Pakistan halts train service to India, bans films over Kashmir change

Indian security personnel stand guard along a deserted street during restrictions in Jammu, August 5, 2019. (Photo:REUTERS/Mukesh Gupta)

ISLAMABAD/SRINAGAR – Pakistan halted its main train service to India on Thursday and banned Indian films as it exerted diplomatic pressure on New Delhi for revoking the special status of Kashmir, the region at the heart of 70 years of hostility between them.

Prime Minister Narendra Modi’s government this week withdrew Muslim majority Jammu and Kashmir’s right to frame its own laws and allowed people from outside the region to buy property there in a bid to tighten its grip over the contested region.

Kashmir remained under a communications blackout on Thursday with mobile networks and internet services suspended and at least 300 politicians and separatists in detention to prevent protests, according to police, media and political leaders.

Kashmir’s leaders have warned of a backlash and Pakistan, which also lays claims to the Himalayan territory, vowed to fight for the rights of people living there.

“Pakistan is looking at political, diplomatic and legal options,” Foreign Minister Shah Mehmood Qureshi told a news conference in Islamabad, though he ruled out a new military conflict.

“We’re not looking at the military option. We’re not,” he said. The nuclear rivals have twice gone to war over Kashmir and fought an aerial duel in February.

India said changing the status of Kashmir was an internal affair and aimed at developing the region. It urged Pakistan to reconsider its decision to downgrade diplomatic ties, striking a conciliatory tone.

“The Government of India regrets the steps announced by Pakistan yesterday and would urge that country to review them so that normal channels for diplomatic communications are preserved,” the foreign ministry said.

Islamabad said on Wednesday it would expel India’s ambassador to Pakistan and its envoy, who was to start his assignment soon, would not move to New Delhi.

On Wednesday, during Pakistan’s National Security Committee meeting presided by Prime Minister Imran Khan, it was decided that “all diplomatic channels be activated to expose brutal Indian racist regime.”

Among the measures, “downgrading of diplomatic relations and suspension of bilateral trade,” was also announced.

Khan further ordered the “Pakistani Armed Forces to continue vigilance,” and is set to take the Indian government’s decision to the United Nations.


On Thursday, Pakistan said it would ban the screening of Indian movies in the country’s cinemas. The two nations have previously banned each other’s artistic content, or artists, when tensions have escalated.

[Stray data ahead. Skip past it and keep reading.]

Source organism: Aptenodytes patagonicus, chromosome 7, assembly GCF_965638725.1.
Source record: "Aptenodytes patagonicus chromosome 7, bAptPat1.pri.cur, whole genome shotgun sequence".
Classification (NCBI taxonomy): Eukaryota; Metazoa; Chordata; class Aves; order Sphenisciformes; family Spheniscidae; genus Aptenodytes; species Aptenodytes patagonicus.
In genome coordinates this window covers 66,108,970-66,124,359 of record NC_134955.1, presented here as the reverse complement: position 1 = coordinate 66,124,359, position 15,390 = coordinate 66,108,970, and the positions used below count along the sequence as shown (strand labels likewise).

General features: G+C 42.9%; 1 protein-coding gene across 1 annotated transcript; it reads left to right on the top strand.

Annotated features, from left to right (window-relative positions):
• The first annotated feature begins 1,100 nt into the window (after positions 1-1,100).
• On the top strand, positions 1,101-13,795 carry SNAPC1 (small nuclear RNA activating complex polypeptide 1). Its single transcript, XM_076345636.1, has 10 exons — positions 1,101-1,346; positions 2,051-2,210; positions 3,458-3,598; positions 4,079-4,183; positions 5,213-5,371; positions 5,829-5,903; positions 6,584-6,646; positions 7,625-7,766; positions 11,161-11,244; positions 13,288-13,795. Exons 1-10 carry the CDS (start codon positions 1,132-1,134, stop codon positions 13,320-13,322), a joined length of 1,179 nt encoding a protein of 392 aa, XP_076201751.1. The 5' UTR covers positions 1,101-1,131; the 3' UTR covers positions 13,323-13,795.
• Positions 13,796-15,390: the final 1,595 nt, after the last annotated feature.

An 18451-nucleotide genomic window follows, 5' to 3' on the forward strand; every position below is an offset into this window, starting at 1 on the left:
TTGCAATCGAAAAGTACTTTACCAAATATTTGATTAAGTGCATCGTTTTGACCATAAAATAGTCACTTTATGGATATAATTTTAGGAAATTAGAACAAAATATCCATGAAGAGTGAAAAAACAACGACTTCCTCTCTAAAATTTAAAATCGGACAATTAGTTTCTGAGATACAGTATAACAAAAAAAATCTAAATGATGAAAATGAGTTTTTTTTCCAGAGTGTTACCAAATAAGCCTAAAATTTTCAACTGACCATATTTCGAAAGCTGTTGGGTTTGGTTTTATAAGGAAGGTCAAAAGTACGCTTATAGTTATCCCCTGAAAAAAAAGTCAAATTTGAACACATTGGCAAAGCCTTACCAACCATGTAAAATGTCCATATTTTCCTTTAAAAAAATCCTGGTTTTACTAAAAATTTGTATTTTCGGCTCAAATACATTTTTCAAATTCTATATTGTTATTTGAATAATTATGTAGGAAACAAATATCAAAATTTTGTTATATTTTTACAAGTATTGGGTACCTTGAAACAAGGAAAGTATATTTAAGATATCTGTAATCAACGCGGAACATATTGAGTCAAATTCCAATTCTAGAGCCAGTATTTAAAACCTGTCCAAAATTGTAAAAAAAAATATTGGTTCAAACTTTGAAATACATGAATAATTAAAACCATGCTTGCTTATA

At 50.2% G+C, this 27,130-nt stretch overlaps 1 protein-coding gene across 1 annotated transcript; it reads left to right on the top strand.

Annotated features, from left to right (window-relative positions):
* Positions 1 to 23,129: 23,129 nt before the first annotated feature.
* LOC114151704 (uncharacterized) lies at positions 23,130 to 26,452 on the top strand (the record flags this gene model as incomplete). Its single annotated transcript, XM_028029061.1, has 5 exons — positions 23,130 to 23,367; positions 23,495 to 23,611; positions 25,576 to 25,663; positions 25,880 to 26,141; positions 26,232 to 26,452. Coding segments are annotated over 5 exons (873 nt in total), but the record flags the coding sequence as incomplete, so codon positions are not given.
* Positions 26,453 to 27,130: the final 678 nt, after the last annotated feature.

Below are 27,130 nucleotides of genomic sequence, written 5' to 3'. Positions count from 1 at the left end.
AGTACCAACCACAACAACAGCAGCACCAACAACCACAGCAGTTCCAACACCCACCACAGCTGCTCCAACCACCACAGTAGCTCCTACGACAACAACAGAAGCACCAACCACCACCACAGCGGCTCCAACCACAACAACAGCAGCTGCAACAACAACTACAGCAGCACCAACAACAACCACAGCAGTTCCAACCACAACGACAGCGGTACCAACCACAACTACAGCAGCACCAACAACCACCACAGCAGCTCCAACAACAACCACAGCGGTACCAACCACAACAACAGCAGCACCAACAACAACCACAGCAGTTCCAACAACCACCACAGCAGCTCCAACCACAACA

India’s Bollywood industry has banned Pakistani artists since 2016, when militants attacked an army camp in Kashmir and killed several soldiers. India blames Pakistan-backed militant groups for the attack, an allegation that Pakistan has denied.

“No Bollywood movie has released in Pakistan this year, and I don’t think producers are even looking at it as a market,” film distributor and industry tracker Girish Johar said.

While Indian films are hugely popular in Pakistan, most find their way into the country via pirated copies, he said.

“Even if business were getting affected, I don’t think any Bollywood producer would want to release their film in Pakistan. National interests will come above all else,” said Atul Mohan, a Mumbai-based movie business analyst.

Pakistan’s decision to downgrade diplomatic relations and suspend bilateral trade with India as a retaliatory measure to New Delhi revoking the special status of Jammu and Kashmir was done to spread alarm, India’s Ministry of External Affairs said Thursday.

“The intention behind these measures (to downgrade diplomatic relations) is obviously to present an alarming picture to the world of our bilateral ties,” the Ministry said in a statement on Thursday.

“The Government of India regrets the steps announced by Pakistan yesterday and would urge that country to review them so that normal channels for diplomatic communications are preserved,” the ministry further said.

“The recent developments pertaining to Article 370 are entirely the internal affair of India. The Constitution of India was, is and will always be a sovereign matter,” the ministry statement said.

It further added that “seeking to interfere in that jurisdiction by invoking an alarmist vision of the region will never succeed.

The Indian government’s decision sought to provide, “opportunities for development,” which were “denied” previously, the statement continued.




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